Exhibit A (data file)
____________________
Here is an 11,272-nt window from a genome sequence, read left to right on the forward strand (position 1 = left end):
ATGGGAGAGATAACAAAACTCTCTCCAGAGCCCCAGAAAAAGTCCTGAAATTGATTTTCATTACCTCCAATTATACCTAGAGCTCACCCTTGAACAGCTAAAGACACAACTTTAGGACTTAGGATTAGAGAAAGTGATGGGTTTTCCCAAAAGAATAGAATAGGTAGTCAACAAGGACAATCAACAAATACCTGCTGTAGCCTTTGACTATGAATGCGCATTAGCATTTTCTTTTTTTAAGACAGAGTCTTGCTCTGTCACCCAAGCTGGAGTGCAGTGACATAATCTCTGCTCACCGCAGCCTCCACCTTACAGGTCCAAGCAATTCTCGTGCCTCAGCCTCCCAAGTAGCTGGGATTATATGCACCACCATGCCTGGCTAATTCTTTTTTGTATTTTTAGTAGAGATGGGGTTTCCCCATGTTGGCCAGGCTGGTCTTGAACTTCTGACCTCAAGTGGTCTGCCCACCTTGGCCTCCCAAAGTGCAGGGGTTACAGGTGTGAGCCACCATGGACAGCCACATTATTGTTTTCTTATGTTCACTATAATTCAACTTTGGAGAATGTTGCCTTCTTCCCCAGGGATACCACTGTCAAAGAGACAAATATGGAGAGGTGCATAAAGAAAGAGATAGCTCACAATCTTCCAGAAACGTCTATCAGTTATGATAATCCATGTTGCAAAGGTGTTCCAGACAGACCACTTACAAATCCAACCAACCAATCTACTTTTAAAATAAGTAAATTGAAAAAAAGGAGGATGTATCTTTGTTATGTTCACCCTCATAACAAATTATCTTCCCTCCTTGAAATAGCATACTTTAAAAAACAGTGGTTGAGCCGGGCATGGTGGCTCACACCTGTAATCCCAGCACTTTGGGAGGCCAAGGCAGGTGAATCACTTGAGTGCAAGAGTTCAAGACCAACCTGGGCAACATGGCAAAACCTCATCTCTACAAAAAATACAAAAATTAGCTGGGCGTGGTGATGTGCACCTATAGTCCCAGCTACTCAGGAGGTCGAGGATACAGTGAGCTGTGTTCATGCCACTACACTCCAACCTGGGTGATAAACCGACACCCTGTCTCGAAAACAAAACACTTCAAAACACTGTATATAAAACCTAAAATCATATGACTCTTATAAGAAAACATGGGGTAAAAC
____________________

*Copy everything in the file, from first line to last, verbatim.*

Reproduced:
Here is an 11,272-nt window from a genome sequence, read left to right on the forward strand (position 1 = left end):
ATGGGAGAGATAACAAAACTCTCTCCAGAGCCCCAGAAAAAGTCCTGAAATTGATTTTCATTACCTCCAATTATACCTAGAGCTCACCCTTGAACAGCTAAAGACACAACTTTAGGACTTAGGATTAGAGAAAGTGATGGGTTTTCCCAAAAGAATAGAATAGGTAGTCAACAAGGACAATCAACAAATACCTGCTGTAGCCTTTGACTATGAATGCGCATTAGCATTTTCTTTTTTTAAGACAGAGTCTTGCTCTGTCACCCAAGCTGGAGTGCAGTGACATAATCTCTGCTCACCGCAGCCTCCACCTTACAGGTCCAAGCAATTCTCGTGCCTCAGCCTCCCAAGTAGCTGGGATTATATGCACCACCATGCCTGGCTAATTCTTTTTTGTATTTTTAGTAGAGATGGGGTTTCCCCATGTTGGCCAGGCTGGTCTTGAACTTCTGACCTCAAGTGGTCTGCCCACCTTGGCCTCCCAAAGTGCAGGGGTTACAGGTGTGAGCCACCATGGACAGCCACATTATTGTTTTCTTATGTTCACTATAATTCAACTTTGGAGAATGTTGCCTTCTTCCCCAGGGATACCACTGTCAAAGAGACAAATATGGAGAGGTGCATAAAGAAAGAGATAGCTCACAATCTTCCAGAAACGTCTATCAGTTATGATAATCCATGTTGCAAAGGTGTTCCAGACAGACCACTTACAAATCCAACCAACCAATCTACTTTTAAAATAAGTAAATTGAAAAAAAGGAGGATGTATCTTTGTTATGTTCACCCTCATAACAAATTATCTTCCCTCCTTGAAATAGCATACTTTAAAAAACAGTGGTTGAGCCGGGCATGGTGGCTCACACCTGTAATCCCAGCACTTTGGGAGGCCAAGGCAGGTGAATCACTTGAGTGCAAGAGTTCAAGACCAACCTGGGCAACATGGCAAAACCTCATCTCTACAAAAAATACAAAAATTAGCTGGGCGTGGTGATGTGCACCTATAGTCCCAGCTACTCAGGAGGTCGAGGATACAGTGAGCTGTGTTCATGCCACTACACTCCAACCTGGGTGATAAACCGACACCCTGTCTCGAAAACAAAACACTTCAAAACACTGTATATAAAACCTAAAATCATATGACTCTTATAAGAAAACATGGGGTAAAAC